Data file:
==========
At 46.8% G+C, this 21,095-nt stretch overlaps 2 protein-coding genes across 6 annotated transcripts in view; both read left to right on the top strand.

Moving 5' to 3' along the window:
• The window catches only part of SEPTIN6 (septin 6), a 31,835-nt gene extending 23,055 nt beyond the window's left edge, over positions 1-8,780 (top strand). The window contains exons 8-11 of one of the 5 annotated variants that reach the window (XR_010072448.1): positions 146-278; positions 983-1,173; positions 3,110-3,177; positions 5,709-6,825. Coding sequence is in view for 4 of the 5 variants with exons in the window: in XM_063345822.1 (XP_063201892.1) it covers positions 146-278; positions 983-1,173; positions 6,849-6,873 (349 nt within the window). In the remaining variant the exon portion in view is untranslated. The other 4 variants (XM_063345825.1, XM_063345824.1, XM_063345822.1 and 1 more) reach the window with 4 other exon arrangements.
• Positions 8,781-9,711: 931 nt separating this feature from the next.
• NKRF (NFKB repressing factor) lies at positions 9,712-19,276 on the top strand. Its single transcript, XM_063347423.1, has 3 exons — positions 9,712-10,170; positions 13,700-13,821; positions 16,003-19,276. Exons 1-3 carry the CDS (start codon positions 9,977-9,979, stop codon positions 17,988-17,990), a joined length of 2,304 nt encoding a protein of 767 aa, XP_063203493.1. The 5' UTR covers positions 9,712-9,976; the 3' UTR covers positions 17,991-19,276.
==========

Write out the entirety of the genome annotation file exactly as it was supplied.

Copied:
At 46.8% G+C, this 21,095-nt stretch overlaps 2 protein-coding genes across 6 annotated transcripts in view; both read left to right on the top strand.

Moving 5' to 3' along the window:
• The window catches only part of SEPTIN6 (septin 6), a 31,835-nt gene extending 23,055 nt beyond the window's left edge, over positions 1-8,780 (top strand). The window contains exons 8-11 of one of the 5 annotated variants that reach the window (XR_010072448.1): positions 146-278; positions 983-1,173; positions 3,110-3,177; positions 5,709-6,825. Coding sequence is in view for 4 of the 5 variants with exons in the window: in XM_063345822.1 (XP_063201892.1) it covers positions 146-278; positions 983-1,173; positions 6,849-6,873 (349 nt within the window). In the remaining variant the exon portion in view is untranslated. The other 4 variants (XM_063345825.1, XM_063345824.1, XM_063345822.1 and 1 more) reach the window with 4 other exon arrangements.
• Positions 8,781-9,711: 931 nt separating this feature from the next.
• NKRF (NFKB repressing factor) lies at positions 9,712-19,276 on the top strand. Its single transcript, XM_063347423.1, has 3 exons — positions 9,712-10,170; positions 13,700-13,821; positions 16,003-19,276. Exons 1-3 carry the CDS (start codon positions 9,977-9,979, stop codon positions 17,988-17,990), a joined length of 2,304 nt encoding a protein of 767 aa, XP_063203493.1. The 5' UTR covers positions 9,712-9,976; the 3' UTR covers positions 17,991-19,276.